The Bend will be the sixth TIF district established in Hamilton County — five of which have been established within the past four years. In each of those districts, property taxes are still paid to support local schools, but other new taxes are used for public infrastructure or special projects, such as the funding for the new Lookouts baseball stadium on the Southside.
Unlike the previous TIF districts approved for Black Creek Mountain, East Chattanooga, the Southside and downtown, the new district for The Bend will designate some of the extra tax collections to be used for helping projects outside of its footprint.
Under the proposed agreement, 53% of the extra property tax revenues generated by the development, other than the school tax portion of such taxes, will be used to help the Chattanooga Housing Authority fund its Westside redevelopment, along with providing funding for some of the cost of a new downtown school, fire hall, and stormwater and sidewalk upgrades downtown.
The Bend is across the street from the site of College Hill Courts, Chattanooga’s oldest and largest public housing project. The Chattanooga Housing Authority is developing plans to rebuild and redevelop the area as part of its Westside Evolves plan, which officials hope can attract federal grants for both replacement and additional housing and related development.
The proposed TIF agreement should help the city apply this summer for a $50 million federal grant from the U.S. Department of Housing and Urban Development as part of the Choice Neighborhood Implementation program, housing authority Executive Director Betsy McCright said at the announcement.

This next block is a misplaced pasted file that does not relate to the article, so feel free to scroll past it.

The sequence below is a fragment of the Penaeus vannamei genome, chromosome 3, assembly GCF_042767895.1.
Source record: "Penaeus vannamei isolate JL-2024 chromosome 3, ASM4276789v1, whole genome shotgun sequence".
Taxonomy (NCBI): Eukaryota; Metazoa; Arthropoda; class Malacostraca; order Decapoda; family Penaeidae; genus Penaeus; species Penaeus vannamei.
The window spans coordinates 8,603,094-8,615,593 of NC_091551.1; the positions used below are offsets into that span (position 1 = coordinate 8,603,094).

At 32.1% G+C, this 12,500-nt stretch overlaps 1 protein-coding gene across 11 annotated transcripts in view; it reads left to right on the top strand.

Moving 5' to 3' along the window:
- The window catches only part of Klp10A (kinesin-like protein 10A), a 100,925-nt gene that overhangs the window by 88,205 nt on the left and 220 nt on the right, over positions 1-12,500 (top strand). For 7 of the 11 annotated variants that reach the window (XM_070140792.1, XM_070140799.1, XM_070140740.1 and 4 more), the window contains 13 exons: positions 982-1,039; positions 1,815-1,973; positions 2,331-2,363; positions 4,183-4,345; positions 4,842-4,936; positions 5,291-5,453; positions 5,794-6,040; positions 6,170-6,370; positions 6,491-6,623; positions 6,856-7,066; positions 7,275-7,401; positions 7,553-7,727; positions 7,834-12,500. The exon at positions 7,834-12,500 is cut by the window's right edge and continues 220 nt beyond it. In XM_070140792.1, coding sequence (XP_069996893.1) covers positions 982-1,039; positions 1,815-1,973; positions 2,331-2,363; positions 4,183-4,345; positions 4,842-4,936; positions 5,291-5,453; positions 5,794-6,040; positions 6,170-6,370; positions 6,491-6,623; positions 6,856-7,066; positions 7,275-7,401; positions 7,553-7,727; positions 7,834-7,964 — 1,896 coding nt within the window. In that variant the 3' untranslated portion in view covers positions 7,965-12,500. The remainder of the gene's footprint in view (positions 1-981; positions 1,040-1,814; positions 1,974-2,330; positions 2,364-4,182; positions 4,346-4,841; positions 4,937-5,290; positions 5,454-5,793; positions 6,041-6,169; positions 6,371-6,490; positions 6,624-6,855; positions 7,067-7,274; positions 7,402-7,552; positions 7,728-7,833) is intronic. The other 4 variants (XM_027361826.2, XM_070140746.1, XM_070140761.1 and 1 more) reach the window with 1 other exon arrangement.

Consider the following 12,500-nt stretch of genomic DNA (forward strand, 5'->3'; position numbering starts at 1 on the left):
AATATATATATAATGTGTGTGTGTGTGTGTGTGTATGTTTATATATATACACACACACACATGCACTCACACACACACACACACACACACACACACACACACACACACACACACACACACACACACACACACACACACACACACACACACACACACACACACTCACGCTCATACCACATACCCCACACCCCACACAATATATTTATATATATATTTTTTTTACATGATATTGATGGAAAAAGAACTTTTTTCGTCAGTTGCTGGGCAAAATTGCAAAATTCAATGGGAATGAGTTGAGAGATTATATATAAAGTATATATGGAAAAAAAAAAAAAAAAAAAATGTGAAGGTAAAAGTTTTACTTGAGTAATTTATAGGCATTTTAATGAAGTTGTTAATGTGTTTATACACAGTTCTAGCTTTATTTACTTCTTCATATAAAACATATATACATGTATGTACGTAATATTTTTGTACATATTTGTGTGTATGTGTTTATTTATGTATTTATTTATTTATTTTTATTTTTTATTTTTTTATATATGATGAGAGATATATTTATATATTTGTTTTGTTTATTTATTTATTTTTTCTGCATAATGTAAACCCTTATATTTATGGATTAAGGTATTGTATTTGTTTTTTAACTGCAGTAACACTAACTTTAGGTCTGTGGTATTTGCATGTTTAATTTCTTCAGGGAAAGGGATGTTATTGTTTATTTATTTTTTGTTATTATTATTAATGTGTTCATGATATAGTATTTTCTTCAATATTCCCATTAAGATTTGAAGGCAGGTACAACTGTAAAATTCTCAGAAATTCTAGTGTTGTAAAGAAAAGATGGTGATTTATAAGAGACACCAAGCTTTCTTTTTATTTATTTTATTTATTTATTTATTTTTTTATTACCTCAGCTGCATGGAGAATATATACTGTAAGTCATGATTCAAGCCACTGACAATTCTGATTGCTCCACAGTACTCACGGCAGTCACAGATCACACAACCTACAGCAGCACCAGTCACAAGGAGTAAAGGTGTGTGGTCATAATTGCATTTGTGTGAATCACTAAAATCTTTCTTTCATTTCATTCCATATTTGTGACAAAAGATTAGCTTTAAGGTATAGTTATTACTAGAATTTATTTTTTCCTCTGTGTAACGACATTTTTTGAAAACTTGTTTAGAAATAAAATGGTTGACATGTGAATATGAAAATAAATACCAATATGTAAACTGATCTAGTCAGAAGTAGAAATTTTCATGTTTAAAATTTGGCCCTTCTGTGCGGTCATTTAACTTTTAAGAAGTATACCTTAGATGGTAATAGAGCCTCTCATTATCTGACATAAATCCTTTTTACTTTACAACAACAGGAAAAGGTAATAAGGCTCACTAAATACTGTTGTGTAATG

If successful in obtaining the HUD grant, the Westside area also could receive multiple awards of low-income housing tax credits through the Tennessee Housing Development Agency to build new low-income and workplace housing and related development to help offer more needed downtown housing, McCright said.
“The return on investment of these dollars will resonate for generations,” McCright said, noting the Westside Evolves plan could spur up to $1 billion of new investment on the housing authority’s property in addition to more than $800 million of projects at The Bend.
Hamilton County has more than 3,000 acres of property now in TIFs and, if approved by the city and county, the new one will be the third downtown special taxing zone created to spur development following the one at the end of West M.L. King Boulevard and the much larger zone at the former U.S. Pipe/Wheland Foundry site on the Southside where a new Chattanooga Lookouts stadium is planned.
Hamilton County still has fewer TIFs than Knox County, which has 30, or Davidson County, which has 15, according to the Tennessee Comptroller’s Office.
Wamp, who was critical of the TIF package negotiated for the Chattanooga Lookouts stadium on the Southside, voiced support for The Bend project, which he said has been structured to do more to help spread the wealth by focusing on affordable housing and educational funding, in addition to commercial and upscale housing.
“This agreement represents a new approach to economic development in which the priorities of the citizens of Hamilton County and the city of Chattanooga are aligned closely with the developers,” Wamp said Friday at the announcement.
Wamp wants to build a new vocational school downtown on the 11-acre Golden Gateway building on West M.L. King Boulevard that BlueCross BlueShield of Tennessee is selling. The proposed school would be just a few blocks northeast of The Bend and over time could receive millions of dollars of funding from the TIF for its development.
The proposed TIF agreement announced Friday will be reviewed next month by both the Chattanooga Industrial Development Board and the Hamilton County Industrial Development Board at their next public meetings. The plan will then be referred to the City Council and County Commission for approval.
Contact Dave Flessner at firstname.lastname@example.org or 423-757-6340.